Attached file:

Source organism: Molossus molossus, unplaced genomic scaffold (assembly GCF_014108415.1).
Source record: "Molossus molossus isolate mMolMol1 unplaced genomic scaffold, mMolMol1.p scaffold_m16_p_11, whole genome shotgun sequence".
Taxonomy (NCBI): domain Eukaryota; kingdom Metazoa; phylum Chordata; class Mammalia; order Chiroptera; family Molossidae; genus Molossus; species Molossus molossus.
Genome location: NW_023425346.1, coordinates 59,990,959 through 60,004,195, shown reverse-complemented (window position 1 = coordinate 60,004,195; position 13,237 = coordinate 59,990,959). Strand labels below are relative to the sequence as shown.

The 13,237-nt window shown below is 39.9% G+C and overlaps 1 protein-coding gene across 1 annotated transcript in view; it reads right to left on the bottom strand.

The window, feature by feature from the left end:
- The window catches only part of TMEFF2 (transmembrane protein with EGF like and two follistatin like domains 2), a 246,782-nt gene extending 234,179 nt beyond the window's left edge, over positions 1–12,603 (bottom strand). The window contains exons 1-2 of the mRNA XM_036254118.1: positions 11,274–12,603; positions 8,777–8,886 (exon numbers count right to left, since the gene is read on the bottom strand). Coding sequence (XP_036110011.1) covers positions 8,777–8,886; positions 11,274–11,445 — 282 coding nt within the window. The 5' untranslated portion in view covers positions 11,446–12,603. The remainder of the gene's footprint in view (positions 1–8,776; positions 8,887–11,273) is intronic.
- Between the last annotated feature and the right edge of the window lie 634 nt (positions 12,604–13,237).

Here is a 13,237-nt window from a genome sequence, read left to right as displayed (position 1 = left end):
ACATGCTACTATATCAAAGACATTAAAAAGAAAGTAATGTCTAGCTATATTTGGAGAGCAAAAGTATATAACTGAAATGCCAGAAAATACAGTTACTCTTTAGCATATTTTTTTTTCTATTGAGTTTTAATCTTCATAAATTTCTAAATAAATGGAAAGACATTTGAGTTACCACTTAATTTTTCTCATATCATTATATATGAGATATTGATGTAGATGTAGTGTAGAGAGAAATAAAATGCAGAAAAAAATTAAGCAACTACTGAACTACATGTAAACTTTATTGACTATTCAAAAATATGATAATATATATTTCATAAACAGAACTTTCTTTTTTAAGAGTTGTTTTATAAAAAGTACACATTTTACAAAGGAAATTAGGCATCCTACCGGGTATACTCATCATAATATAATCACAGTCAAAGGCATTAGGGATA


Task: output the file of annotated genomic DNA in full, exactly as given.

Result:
Source organism: Molossus molossus, unplaced genomic scaffold (assembly GCF_014108415.1).
Source record: "Molossus molossus isolate mMolMol1 unplaced genomic scaffold, mMolMol1.p scaffold_m16_p_11, whole genome shotgun sequence".
Taxonomy (NCBI): domain Eukaryota; kingdom Metazoa; phylum Chordata; class Mammalia; order Chiroptera; family Molossidae; genus Molossus; species Molossus molossus.
Genome location: NW_023425346.1, coordinates 59,990,959 through 60,004,195, shown reverse-complemented (window position 1 = coordinate 60,004,195; position 13,237 = coordinate 59,990,959). Strand labels below are relative to the sequence as shown.

The 13,237-nt window shown below is 39.9% G+C and overlaps 1 protein-coding gene across 1 annotated transcript in view; it reads right to left on the bottom strand.

The window, feature by feature from the left end:
- The window catches only part of TMEFF2 (transmembrane protein with EGF like and two follistatin like domains 2), a 246,782-nt gene extending 234,179 nt beyond the window's left edge, over positions 1–12,603 (bottom strand). The window contains exons 1-2 of the mRNA XM_036254118.1: positions 11,274–12,603; positions 8,777–8,886 (exon numbers count right to left, since the gene is read on the bottom strand). Coding sequence (XP_036110011.1) covers positions 8,777–8,886; positions 11,274–11,445 — 282 coding nt within the window. The 5' untranslated portion in view covers positions 11,446–12,603. The remainder of the gene's footprint in view (positions 1–8,776; positions 8,887–11,273) is intronic.
- Between the last annotated feature and the right edge of the window lie 634 nt (positions 12,604–13,237).

Here is a 13,237-nt window from a genome sequence, read left to right as displayed (position 1 = left end):
ACATGCTACTATATCAAAGACATTAAAAAGAAAGTAATGTCTAGCTATATTTGGAGAGCAAAAGTATATAACTGAAATGCCAGAAAATACAGTTACTCTTTAGCATATTTTTTTTTCTATTGAGTTTTAATCTTCATAAATTTCTAAATAAATGGAAAGACATTTGAGTTACCACTTAATTTTTCTCATATCATTATATATGAGATATTGATGTAGATGTAGTGTAGAGAGAAATAAAATGCAGAAAAAAATTAAGCAACTACTGAACTACATGTAAACTTTATTGACTATTCAAAAATATGATAATATATATTTCATAAACAGAACTTTCTTTTTTAAGAGTTGTTTTATAAAAAGTACACATTTTACAAAGGAAATTAGGCATCCTACCGGGTATACTCATCATAATATAATCACAGTCAAAGGCATTAGGGATA